[Updated] What Green Flash Brewing Needs To Do To Survive
We’ve been watching Green Flash Brewing take a slow nose dive over the past year, maybe longer if you were reading the alarming signs they were showing as far back as 2014. From 2007 to 2012, Green Flash was one of my personal favorite breweries. They were making some of the best IPAs in San Diego, they had one of the best barrel aged stouts I’ve ever tasted, and they had fresh, affordable products I could buy at my local bottle shop or grocery store. It seems that once they moved from their small brewery out of Vista, California, they took their eyes off of what made them so popular and sights set on either being the largest craft brewery in the U.S. or the most attractive buy for a company like AB-InBev. In 2014, they acquired the beer geeks delight Alpine Beer Company, and shortly lost award-winning brewmaster Chuck Silva after they changed all his popular recipes. Watching them ramp up, all while dumbing down their portfolio of beers, as well as Alpine’s, was a sad thing to watch.
Here we are in March 2018, and they are fighting for survival after shutting down their brand-new production facility and tasting room in Virginia, and pulling out of almost every market they expanded distribution into. Here are some ideas that might keep them relevant and might help keep their lights on for a few more years.
Pay respect to those who made them
One of the first gripes Green Flash fans had was that they axed San Diego favorites Grand Cru, Barleywine, Double Stout and Le Freak, while completely reformulating West Coast IPA and Hop Head Red. Green Flash needs to apologize and bring these beers back, even if its draft-only or limited bottle or can release. We’re pretty sure that even though Chuck Silva is not at the captain’s wheel, that they own these recipes and could be brought back in the name of good will.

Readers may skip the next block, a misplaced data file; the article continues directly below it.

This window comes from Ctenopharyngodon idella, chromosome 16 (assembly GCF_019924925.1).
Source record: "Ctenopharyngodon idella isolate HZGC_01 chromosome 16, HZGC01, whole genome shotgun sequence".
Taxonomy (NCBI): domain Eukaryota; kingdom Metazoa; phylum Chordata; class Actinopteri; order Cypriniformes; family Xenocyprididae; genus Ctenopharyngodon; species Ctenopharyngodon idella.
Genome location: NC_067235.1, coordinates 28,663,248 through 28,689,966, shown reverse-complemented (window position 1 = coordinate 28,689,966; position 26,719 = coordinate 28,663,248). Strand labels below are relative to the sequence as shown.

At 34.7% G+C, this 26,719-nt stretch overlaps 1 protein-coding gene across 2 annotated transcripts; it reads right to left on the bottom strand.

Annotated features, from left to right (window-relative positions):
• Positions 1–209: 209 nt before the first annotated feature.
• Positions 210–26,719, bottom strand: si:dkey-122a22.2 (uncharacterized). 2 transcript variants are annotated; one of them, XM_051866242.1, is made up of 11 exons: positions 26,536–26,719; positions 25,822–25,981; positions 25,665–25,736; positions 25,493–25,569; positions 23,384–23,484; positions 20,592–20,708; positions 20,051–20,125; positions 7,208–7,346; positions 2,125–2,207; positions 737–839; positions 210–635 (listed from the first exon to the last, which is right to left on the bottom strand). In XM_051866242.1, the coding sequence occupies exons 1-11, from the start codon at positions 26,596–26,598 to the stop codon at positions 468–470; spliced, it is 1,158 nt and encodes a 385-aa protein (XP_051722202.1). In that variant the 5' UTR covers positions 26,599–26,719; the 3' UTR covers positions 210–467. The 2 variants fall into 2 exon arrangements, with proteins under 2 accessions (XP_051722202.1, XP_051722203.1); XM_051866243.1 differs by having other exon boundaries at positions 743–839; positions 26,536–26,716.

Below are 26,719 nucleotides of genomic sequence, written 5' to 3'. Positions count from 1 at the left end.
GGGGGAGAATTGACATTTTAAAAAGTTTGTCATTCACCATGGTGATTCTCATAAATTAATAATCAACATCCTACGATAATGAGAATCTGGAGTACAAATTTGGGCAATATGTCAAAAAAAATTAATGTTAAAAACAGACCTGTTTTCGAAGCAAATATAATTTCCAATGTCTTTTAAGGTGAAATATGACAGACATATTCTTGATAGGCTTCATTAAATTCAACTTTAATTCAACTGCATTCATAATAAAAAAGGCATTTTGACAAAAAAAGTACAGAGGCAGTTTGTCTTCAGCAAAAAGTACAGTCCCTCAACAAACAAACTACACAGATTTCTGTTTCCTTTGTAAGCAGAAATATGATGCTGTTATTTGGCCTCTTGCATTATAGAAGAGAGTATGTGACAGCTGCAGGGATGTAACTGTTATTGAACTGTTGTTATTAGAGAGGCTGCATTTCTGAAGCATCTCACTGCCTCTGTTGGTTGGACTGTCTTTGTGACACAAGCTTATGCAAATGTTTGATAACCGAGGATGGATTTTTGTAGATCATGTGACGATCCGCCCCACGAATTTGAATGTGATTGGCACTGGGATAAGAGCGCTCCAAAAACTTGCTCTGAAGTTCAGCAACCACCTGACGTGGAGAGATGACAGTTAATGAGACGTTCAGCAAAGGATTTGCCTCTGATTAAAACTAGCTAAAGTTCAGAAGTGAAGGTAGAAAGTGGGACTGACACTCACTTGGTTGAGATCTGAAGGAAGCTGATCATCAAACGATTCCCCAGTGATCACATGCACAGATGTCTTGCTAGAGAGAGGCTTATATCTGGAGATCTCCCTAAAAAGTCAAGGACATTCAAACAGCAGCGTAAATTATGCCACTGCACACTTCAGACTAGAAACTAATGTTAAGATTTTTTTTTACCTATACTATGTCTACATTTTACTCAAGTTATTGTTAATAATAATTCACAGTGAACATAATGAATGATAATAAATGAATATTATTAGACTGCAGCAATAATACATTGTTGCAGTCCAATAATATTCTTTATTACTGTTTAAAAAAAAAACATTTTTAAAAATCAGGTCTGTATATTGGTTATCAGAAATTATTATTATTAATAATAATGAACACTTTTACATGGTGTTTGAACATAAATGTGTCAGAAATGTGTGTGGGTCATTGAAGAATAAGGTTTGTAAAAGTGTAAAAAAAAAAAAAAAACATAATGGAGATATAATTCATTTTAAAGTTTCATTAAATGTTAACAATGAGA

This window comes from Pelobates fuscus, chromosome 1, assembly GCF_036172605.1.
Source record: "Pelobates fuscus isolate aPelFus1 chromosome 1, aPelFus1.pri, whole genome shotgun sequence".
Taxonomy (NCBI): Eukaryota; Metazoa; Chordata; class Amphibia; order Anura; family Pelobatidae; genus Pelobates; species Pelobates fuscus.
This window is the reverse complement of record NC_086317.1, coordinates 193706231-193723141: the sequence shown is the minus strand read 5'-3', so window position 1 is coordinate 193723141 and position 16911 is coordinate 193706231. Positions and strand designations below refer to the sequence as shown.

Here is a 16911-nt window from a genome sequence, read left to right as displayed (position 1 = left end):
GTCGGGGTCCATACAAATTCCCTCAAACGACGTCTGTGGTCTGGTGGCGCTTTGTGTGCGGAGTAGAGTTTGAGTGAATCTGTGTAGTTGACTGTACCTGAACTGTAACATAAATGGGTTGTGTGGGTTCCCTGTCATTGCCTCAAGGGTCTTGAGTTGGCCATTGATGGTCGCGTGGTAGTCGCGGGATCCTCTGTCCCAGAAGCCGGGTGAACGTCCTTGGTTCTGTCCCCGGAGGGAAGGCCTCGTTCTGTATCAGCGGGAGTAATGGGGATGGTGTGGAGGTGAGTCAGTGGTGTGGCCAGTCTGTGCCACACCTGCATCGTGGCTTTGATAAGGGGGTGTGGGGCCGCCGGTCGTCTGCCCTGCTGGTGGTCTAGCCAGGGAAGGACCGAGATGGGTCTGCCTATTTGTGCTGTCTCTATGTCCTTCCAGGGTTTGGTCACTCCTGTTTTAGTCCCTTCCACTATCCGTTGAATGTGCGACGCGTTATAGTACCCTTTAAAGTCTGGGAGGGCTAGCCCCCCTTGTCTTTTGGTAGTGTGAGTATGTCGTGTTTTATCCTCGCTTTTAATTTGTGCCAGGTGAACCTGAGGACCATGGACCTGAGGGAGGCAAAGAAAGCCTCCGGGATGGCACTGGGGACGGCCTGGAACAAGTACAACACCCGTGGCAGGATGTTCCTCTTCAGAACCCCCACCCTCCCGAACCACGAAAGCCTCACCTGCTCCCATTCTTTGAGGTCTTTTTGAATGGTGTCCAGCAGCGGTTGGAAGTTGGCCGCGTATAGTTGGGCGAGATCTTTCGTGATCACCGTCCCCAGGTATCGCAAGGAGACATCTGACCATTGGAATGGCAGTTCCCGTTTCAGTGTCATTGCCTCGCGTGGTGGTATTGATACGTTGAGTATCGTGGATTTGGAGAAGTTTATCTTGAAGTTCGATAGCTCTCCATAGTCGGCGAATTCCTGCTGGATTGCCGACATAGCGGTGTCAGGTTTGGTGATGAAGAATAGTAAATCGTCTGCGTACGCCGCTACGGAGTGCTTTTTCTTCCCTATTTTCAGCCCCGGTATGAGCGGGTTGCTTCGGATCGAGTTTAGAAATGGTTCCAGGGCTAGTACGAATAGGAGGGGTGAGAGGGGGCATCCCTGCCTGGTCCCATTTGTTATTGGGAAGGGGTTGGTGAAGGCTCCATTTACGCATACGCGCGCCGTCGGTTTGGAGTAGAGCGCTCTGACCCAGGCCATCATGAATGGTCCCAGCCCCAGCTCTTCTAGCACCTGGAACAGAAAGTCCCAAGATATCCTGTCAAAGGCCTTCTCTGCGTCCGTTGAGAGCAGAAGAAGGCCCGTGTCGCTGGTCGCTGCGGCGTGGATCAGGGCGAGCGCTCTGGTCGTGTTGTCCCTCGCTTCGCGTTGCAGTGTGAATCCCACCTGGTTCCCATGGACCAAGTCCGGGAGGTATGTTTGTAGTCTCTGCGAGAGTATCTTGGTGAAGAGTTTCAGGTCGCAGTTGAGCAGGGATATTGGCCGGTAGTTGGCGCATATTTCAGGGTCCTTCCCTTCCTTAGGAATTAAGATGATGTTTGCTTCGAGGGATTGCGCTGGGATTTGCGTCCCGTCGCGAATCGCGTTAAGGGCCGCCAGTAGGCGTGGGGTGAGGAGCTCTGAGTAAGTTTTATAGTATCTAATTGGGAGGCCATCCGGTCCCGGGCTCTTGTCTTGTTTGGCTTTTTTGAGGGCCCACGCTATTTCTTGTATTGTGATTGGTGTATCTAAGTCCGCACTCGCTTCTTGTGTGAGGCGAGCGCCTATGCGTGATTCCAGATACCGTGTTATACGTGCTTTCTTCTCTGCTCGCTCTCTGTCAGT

Rethink Alpine Beer Co.
There were mixed reactions when Alpine Beer Co. was acquired by Green Flash. On one hand, people were excited that the very hard-to-get beer from McIlhenney family would be more accessible. On the other hand, Alpine loyalists were the first to point out that Green Flash failed at scaling up the famous recipes. At this point in time, Alpine Beer Co. is still the strongest brand Green Flash has despite not being able to capture the magic on a larger scale.
I would scale these brands back down to a maintainable size, do very limited bottling and canning, and pepper the entire map of California with draft-only Alpine. Green Flash completely missed the mark when they began canning Alpine Beers, but didn’t put their most popular hoppy beers in the cans. People love canned IPA, so give the people what they want. We’re looking at you Nelson, Duet, Pure Hoppiness, Bad Boy, Exponential Hoppiness, HFS, and Windows UP.
There’s speculation that the McIlhenney family’s exclusivity agreement is coming to an end soon, if I was Green Flash’s savior investor, I would throw a hail mary to Patrick McIlhenney right now.
Update: Cellar 3 has been shut down as of 3/30/18 [Link]
Retire Cellar 3